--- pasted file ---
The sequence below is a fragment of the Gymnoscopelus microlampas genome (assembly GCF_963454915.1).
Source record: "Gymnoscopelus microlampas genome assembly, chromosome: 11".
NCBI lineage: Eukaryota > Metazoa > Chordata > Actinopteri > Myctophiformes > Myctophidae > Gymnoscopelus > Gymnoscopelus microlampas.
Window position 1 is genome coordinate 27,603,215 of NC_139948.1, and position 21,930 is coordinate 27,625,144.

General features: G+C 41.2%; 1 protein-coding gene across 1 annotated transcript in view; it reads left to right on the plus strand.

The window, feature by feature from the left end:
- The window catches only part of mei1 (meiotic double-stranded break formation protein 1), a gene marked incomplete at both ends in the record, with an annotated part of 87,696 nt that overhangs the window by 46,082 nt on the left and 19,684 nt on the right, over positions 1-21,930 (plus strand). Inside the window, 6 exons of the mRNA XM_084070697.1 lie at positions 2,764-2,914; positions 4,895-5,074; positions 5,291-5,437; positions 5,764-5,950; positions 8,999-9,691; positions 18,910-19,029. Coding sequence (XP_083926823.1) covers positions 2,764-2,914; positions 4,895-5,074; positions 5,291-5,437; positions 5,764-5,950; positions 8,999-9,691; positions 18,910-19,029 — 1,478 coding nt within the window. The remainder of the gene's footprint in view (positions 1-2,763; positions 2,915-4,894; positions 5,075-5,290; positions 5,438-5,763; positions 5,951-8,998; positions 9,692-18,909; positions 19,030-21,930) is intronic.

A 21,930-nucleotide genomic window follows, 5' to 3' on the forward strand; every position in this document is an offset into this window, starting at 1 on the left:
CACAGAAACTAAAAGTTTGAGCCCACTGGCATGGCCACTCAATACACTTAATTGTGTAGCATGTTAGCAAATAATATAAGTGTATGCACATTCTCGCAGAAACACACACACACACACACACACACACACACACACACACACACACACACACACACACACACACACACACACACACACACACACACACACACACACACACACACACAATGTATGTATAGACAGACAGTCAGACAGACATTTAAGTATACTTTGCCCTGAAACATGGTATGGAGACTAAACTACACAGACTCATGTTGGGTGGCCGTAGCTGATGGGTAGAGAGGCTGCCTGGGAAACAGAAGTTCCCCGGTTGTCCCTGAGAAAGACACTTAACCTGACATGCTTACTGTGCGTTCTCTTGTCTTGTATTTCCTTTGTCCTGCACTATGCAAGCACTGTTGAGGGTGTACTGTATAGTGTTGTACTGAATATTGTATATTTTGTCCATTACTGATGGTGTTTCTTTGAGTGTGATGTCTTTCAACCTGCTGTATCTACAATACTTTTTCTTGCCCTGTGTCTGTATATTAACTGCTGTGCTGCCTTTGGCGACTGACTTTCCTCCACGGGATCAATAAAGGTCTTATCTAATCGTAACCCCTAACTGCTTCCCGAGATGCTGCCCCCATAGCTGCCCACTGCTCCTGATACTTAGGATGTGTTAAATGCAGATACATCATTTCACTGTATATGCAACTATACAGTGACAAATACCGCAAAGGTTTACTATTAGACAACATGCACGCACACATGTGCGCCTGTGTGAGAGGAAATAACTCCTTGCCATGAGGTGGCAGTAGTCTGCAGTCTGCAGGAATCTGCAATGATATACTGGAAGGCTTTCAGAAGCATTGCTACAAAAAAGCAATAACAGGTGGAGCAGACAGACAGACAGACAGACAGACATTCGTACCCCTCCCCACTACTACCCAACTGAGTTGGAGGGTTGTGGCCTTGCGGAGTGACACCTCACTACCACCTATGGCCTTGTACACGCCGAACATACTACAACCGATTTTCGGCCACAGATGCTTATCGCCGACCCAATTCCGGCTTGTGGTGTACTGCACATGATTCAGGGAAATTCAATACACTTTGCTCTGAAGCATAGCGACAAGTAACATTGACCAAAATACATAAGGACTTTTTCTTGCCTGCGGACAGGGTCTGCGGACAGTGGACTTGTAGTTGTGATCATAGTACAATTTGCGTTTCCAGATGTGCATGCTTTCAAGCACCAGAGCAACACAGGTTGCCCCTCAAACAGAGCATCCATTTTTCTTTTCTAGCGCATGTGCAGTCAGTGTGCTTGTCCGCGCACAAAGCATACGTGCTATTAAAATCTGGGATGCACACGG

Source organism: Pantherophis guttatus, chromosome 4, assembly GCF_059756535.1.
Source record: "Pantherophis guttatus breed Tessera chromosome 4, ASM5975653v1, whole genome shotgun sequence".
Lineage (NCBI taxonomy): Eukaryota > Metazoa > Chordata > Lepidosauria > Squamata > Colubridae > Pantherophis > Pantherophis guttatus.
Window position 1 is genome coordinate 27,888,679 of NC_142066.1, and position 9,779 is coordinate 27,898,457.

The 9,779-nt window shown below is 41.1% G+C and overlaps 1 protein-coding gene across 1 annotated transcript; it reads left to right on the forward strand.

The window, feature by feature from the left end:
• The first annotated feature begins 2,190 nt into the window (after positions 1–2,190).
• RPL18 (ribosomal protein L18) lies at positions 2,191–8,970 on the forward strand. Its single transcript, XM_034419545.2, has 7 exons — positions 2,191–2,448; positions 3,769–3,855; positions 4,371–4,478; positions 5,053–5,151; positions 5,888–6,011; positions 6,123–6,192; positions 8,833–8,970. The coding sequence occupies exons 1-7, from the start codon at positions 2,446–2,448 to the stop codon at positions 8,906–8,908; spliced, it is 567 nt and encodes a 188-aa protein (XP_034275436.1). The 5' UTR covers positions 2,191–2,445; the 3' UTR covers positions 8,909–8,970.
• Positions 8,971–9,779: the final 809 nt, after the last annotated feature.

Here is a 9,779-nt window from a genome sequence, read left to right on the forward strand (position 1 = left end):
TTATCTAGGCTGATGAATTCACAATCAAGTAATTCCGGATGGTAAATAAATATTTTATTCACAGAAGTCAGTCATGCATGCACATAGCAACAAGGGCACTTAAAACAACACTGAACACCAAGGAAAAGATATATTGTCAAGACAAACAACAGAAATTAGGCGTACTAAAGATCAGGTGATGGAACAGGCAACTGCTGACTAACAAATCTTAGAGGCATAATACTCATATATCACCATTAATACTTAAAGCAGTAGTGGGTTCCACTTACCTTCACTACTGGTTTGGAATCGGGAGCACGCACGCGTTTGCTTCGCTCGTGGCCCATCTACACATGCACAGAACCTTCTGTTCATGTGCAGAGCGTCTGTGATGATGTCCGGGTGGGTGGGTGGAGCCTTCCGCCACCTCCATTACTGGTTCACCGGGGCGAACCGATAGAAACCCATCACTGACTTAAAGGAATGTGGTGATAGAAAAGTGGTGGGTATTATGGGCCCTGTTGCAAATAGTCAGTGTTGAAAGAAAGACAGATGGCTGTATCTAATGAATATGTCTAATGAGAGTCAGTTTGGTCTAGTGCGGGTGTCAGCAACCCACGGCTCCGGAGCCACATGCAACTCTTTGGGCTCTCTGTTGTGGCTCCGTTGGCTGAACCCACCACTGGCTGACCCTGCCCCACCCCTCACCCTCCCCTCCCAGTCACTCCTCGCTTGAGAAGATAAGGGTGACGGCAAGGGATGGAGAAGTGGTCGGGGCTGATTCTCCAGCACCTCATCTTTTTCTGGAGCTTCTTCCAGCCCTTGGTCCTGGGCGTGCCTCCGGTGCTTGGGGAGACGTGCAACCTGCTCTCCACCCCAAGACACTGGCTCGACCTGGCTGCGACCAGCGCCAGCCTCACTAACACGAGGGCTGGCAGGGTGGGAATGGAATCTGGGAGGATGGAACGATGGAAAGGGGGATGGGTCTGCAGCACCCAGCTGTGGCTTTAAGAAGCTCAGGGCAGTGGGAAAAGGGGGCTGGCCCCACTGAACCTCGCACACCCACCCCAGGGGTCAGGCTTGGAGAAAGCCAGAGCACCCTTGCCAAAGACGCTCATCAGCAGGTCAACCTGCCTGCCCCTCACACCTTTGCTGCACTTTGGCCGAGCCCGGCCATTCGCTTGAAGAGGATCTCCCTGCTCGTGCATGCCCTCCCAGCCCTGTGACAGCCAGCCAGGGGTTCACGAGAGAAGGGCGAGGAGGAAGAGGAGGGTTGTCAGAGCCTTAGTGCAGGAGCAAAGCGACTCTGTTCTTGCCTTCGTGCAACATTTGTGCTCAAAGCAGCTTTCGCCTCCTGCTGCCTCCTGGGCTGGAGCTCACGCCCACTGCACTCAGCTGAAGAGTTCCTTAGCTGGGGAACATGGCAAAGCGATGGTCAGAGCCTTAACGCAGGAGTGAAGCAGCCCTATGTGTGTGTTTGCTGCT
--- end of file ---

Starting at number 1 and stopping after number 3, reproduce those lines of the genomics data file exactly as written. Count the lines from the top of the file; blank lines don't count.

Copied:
The sequence below is a fragment of the Gymnoscopelus microlampas genome (assembly GCF_963454915.1).
Source record: "Gymnoscopelus microlampas genome assembly, chromosome: 11".
NCBI lineage: Eukaryota > Metazoa > Chordata > Actinopteri > Myctophiformes > Myctophidae > Gymnoscopelus > Gymnoscopelus microlampas.